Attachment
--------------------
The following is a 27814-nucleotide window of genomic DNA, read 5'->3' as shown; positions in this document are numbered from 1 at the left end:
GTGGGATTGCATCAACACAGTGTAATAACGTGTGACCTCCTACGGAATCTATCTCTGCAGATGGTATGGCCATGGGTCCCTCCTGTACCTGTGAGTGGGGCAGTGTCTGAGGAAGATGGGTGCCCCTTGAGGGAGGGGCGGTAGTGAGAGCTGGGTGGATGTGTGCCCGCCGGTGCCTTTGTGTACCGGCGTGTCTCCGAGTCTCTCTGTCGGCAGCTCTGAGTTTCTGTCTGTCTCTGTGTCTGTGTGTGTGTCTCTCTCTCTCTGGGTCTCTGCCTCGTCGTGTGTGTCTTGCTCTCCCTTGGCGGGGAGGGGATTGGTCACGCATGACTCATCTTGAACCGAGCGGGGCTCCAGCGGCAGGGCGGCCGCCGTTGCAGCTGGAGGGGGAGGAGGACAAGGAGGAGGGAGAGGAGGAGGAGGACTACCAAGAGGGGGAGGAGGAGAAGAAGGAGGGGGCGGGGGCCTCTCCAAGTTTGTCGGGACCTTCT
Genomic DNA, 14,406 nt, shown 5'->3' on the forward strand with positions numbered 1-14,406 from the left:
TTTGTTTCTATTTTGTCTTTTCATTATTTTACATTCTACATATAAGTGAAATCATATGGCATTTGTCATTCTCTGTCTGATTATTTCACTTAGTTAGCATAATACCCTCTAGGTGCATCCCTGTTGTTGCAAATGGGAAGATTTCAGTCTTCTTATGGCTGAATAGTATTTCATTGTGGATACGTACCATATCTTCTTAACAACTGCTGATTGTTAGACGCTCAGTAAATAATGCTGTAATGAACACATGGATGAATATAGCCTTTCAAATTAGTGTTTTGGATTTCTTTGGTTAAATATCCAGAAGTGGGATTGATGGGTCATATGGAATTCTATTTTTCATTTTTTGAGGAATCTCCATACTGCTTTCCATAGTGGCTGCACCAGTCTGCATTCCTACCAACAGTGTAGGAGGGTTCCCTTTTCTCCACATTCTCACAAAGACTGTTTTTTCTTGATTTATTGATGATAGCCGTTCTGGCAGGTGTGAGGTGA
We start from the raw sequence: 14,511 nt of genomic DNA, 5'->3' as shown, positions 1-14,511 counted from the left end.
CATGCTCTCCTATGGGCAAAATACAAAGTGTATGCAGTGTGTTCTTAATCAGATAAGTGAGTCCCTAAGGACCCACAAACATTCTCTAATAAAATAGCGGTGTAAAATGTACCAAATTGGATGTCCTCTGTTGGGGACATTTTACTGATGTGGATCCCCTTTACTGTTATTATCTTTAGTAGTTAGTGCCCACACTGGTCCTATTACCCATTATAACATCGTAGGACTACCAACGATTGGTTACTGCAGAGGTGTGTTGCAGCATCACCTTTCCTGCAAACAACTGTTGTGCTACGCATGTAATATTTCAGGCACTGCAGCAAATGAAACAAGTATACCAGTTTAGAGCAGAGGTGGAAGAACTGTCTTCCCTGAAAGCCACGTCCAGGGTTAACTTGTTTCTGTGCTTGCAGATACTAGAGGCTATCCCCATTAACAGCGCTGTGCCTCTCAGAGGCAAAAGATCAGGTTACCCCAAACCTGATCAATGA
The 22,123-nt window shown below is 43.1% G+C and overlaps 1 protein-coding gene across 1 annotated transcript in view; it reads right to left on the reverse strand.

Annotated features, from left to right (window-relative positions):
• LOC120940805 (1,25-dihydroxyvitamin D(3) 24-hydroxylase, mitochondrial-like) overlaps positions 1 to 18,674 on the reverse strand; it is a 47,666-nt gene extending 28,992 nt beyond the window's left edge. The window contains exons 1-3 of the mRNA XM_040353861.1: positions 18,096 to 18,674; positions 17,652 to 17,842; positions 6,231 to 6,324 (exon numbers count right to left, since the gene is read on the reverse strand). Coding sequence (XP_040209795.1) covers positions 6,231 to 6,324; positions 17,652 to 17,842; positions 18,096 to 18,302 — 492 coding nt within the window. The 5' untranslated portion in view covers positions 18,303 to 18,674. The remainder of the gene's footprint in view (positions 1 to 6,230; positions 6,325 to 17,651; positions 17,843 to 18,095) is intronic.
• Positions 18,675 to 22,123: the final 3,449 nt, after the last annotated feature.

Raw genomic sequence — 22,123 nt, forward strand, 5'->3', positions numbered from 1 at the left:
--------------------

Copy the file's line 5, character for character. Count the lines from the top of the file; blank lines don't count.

We start from the raw sequence: 14,511 nt of genomic DNA, 5'->3' as shown, positions 1-14,511 counted from the left end.